Looking elegant at age 7, not long after we moved to New
Orleans. A youngish dog still, even with a little gray.
With the help of some good friends, Greta and I moved down the hill to Greensboro, North Carolina later that summer. She had already put up with one relationship and was probably ready to not share my attention when later that fall I met Jess, the woman who would one day become my wife and the mother of our son. Greensboro will always stand out as a special place for me, a time when I went from the worst of times to a life better than I might have thought possible. It was not without challenge, however. When Jess’s dad was diagnosed with advanced esophageal cancer in December, our relationship entered a new phase. Greta, of course, would play an important part in the unfolding story of our lives.
On New Year’s Day of 2008, we stopped at Jess’s parents’ home after a holiday visit in Athens. All of her immediate relatives were there, and they all got to meet me as well as Greta for the first time. This included Jess’s three year-old niece, who, afraid of dogs, let out a bloodcurdling scream upon seeing the terrifying visage of one black and white ticked pointer.  Yet she and Greta had become the best of friends by that evening, the canine fear conquered. Greta would return with Jess and I for all but two different weekends between that day and her father’s death around Easter time. She loved being there among them, out in the country, and they loved having her come, especially Jess’s dad. Greta was not one to sit and be petted, but I can still see Harry now in his recliner smiling and holding out his hand as Greta passed under it. Dogs somehow know to be there when you need them most. Greta also loved patrolling their seventeen acres, right up until the day that Jess’s mom moved to a more practical house several years ago.
Giving me one of her signature kisses on her 13th birthday.
It is pure mythology to suggest that dogs are inherently good judges of character. As my friend Ken is quick to point out, “Hitler was a dog person.” But Greta distrusted only three people in her life. One was a shady door-to-door salesman who came to my parents’ house one time while they were dog sitting for me. Another was a sketchy individual for whom Greta’s reaction caused my friend Marsha to reconsider leasing her property. A third is someone with only tangential presence in our life but whom I distrust and dislike immensely.  Each of these individuals received a growl and raised scruff, something a deeply unusual reaction for Greta. Generally she liked everyone, and generally the inverse was true. Those that did not pass her test did not pass ours.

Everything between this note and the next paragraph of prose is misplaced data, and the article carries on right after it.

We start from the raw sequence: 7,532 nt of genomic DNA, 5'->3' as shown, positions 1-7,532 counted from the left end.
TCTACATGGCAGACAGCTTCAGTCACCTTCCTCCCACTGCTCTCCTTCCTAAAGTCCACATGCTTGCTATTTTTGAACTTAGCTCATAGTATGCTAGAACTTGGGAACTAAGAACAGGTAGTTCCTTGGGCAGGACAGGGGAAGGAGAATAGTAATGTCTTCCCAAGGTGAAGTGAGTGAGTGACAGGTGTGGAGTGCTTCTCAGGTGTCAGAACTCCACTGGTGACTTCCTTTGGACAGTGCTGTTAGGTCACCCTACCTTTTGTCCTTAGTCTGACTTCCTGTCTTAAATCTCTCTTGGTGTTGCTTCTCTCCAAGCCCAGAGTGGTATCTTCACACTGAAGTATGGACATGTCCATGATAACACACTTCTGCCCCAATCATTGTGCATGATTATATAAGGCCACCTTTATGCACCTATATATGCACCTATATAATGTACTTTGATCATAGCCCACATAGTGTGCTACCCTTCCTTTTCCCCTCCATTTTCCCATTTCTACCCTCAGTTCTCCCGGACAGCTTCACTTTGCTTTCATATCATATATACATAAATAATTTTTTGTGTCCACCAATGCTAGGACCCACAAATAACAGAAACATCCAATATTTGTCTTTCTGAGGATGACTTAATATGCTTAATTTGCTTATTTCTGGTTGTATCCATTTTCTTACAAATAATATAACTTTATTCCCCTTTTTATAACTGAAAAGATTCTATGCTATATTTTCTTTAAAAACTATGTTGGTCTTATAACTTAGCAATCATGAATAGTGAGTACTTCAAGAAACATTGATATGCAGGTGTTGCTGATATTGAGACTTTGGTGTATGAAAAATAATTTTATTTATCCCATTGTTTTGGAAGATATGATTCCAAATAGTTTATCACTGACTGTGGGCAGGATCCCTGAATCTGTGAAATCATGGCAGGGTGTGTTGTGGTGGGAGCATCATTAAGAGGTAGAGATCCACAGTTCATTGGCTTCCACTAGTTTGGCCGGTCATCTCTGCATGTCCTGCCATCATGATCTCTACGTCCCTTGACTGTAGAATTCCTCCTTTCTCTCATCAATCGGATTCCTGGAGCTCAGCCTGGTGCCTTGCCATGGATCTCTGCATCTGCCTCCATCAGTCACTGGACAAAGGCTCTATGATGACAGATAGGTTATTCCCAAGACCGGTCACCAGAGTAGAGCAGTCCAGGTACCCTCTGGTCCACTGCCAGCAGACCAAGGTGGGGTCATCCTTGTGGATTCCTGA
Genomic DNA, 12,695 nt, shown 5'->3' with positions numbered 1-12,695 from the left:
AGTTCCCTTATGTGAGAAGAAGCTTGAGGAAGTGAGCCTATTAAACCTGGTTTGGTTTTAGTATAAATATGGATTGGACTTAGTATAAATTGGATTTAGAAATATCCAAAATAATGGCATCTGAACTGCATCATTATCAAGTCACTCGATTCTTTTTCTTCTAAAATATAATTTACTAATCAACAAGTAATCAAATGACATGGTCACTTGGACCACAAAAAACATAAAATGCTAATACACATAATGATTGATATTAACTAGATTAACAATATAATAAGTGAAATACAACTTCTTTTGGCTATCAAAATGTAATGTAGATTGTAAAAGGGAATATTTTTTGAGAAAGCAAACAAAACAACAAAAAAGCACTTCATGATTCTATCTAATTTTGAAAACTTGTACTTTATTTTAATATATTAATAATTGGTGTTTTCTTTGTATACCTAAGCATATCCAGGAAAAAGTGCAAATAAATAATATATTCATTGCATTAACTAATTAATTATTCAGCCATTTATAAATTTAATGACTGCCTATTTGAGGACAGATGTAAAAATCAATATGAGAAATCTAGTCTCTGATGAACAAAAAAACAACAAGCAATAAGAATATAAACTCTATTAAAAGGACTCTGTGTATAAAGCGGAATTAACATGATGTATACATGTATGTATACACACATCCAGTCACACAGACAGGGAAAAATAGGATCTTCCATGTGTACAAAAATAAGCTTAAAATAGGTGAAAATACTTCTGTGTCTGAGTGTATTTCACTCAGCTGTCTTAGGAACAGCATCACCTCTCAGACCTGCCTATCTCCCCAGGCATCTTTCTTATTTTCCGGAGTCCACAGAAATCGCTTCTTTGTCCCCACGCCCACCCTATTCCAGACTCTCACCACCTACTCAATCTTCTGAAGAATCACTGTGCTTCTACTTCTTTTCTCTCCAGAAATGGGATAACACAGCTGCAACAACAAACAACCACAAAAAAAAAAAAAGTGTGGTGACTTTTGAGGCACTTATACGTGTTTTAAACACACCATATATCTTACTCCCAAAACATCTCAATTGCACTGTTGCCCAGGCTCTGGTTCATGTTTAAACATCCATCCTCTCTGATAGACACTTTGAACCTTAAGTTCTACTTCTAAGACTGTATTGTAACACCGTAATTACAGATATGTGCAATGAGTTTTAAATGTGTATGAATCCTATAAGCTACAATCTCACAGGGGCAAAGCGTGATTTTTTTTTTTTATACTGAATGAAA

Crazy damn dog.
Mooching, and as a consequence, still in the game at 13.
Note the trademark “drool noodles.”
I say this, of course, recalling that there was a particular dog in our New Orleans neighborhood that she absolutely wanted to kill. She knew the sound of its collar jingle and would wake from a sound sleep upon hearing it from several blocks down the street just to bark like a maniac at this dog. We would joke about her imagining herself building a machine gun nest in the front yard to lay in wait for her prey. I always felt terrible about it, and the owner of the dog is a nice person. Greta probably gloated at outliving that dog. But no dog or human is perfect.
Greta lived out her final years in New Orleans. It is funny how I always thought of her as an older dog when we moved here and yet she was only seven at the time. But she gave us another six more years, and we cherished them all. She loved jaunts in our beautiful part of Uptown. Anyone who walks their dog regularly in the morning already knows that it allows you to understand your neighborhood in a way that non-dog people never will. Jess would always marvel at my command of the names so many of the people or dogs around us. Of course, in the time we enjoyed with Greta in New Orleans, I probably walked past their houses a couple thousand times. To a dog, nothing is holier than routine.
The last picture I ever took of Greta. Sweet ol’ gal.